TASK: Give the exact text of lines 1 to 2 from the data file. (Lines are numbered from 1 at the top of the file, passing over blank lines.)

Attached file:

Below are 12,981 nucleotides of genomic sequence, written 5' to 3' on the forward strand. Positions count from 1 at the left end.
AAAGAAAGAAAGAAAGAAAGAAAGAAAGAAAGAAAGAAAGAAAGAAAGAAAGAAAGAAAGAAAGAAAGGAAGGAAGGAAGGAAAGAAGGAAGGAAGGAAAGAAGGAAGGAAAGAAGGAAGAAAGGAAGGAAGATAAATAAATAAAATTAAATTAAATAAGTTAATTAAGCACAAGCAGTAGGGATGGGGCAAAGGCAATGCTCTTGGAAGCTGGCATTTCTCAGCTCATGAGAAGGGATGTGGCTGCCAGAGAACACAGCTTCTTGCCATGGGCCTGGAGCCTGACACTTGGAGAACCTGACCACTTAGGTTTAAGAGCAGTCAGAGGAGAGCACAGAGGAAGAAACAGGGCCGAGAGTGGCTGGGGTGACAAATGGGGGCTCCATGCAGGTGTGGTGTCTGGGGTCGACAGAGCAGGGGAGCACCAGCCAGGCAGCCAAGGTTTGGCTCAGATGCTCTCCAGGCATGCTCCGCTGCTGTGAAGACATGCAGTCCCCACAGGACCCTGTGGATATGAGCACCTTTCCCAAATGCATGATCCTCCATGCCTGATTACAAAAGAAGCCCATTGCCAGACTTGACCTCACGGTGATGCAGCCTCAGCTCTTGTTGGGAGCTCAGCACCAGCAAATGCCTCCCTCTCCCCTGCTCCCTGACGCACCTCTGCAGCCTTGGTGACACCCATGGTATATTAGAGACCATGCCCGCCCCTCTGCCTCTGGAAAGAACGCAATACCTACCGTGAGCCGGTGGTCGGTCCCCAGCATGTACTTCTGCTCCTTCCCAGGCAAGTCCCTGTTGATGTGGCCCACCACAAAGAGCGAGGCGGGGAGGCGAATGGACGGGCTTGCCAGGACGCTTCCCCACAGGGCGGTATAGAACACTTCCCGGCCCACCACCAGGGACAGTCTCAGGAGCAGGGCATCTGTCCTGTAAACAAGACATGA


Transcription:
Below are 12,981 nucleotides of genomic sequence, written 5' to 3' on the forward strand. Positions count from 1 at the left end.
AAAGAAAGAAAGAAAGAAAGAAAGAAAGAAAGAAAGAAAGAAAGAAAGAAAGAAAGAAAGAAAGAAAGGAAGGAAGGAAGGAAAGAAGGAAGGAAGGAAAGAAGGAAGGAAAGAAGGAAGAAAGGAAGGAAGATAAATAAATAAAATTAAATTAAATAAGTTAATTAAGCACAAGCAGTAGGGATGGGGCAAAGGCAATGCTCTTGGAAGCTGGCATTTCTCAGCTCATGAGAAGGGATGTGGCTGCCAGAGAACACAGCTTCTTGCCATGGGCCTGGAGCCTGACACTTGGAGAACCTGACCACTTAGGTTTAAGAGCAGTCAGAGGAGAGCACAGAGGAAGAAACAGGGCCGAGAGTGGCTGGGGTGACAAATGGGGGCTCCATGCAGGTGTGGTGTCTGGGGTCGACAGAGCAGGGGAGCACCAGCCAGGCAGCCAAGGTTTGGCTCAGATGCTCTCCAGGCATGCTCCGCTGCTGTGAAGACATGCAGTCCCCACAGGACCCTGTGGATATGAGCACCTTTCCCAAATGCATGATCCTCCATGCCTGATTACAAAAGAAGCCCATTGCCAGACTTGACCTCACGGTGATGCAGCCTCAGCTCTTGTTGGGAGCTCAGCACCAGCAAATGCCTCCCTCTCCCCTGCTCCCTGACGCACCTCTGCAGCCTTGGTGACACCCATGGTATATTAGAGACCATGCCCGCCCCTCTGCCTCTGGAAAGAACGCAATACCTACCGTGAGCCGGTGGTCGGTCCCCAGCATGTACTTCTGCTCCTTCCCAGGCAAGTCCCTGTTGATGTGGCCCACCACAAAGAGCGAGGCGGGGAGGCGAATGGACGGGCTTGCCAGGACGCTTCCCCACAGGGCGGTATAGAACACTTCCCGGCCCACCACCAGGGACAGTCTCAGGAGCAGGGCATCTGTCCTGTAAACAAGACATGA